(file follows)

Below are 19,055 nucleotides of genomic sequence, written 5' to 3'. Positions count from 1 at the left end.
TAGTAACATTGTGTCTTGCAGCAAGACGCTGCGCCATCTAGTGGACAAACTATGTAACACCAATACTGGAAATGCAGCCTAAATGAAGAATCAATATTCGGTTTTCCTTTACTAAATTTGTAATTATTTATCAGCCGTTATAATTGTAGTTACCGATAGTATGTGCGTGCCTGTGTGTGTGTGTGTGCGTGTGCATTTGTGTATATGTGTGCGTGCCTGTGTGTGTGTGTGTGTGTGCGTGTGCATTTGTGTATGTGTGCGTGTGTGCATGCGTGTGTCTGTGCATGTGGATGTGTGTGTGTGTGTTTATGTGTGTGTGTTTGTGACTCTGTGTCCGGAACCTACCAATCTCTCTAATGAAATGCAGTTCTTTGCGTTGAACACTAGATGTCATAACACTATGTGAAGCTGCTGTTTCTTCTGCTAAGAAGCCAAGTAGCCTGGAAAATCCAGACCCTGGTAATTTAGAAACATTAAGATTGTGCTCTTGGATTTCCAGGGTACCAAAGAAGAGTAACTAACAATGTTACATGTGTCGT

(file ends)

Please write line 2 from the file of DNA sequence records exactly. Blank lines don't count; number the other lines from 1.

TAGTAACATTGTGTCTTGCAGCAAGACGCTGCGCCATCTAGTGGACAAACTATGTAACACCAATACTGGAAATGCAGCCTAAATGAAGAATCAATATTCGGTTTTCCTTTACTAAATTTGTAATTATTTATCAGCCGTTATAATTGTAGTTACCGATAGTATGTGCGTGCCTGTGTGTGTGTGTGTGCGTGTGCATTTGTGTATATGTGTGCGTGCCTGTGTGTGTGTGTGTGTGTGCGTGTGCATTTGTGTATGTGTGCGTGTGTGCATGCGTGTGTCTGTGCATGTGGATGTGTGTGTGTGTGTTTATGTGTGTGTGTTTGTGACTCTGTGTCCGGAACCTACCAATCTCTCTAATGAAATGCAGTTCTTTGCGTTGAACACTAGATGTCATAACACTATGTGAAGCTGCTGTTTCTTCTGCTAAGAAGCCAAGTAGCCTGGAAAATCCAGACCCTGGTAATTTAGAAACATTAAGATTGTGCTCTTGGATTTCCAGGGTACCAAAGAAGAGTAACTAACAATGTTACATGTGTCGT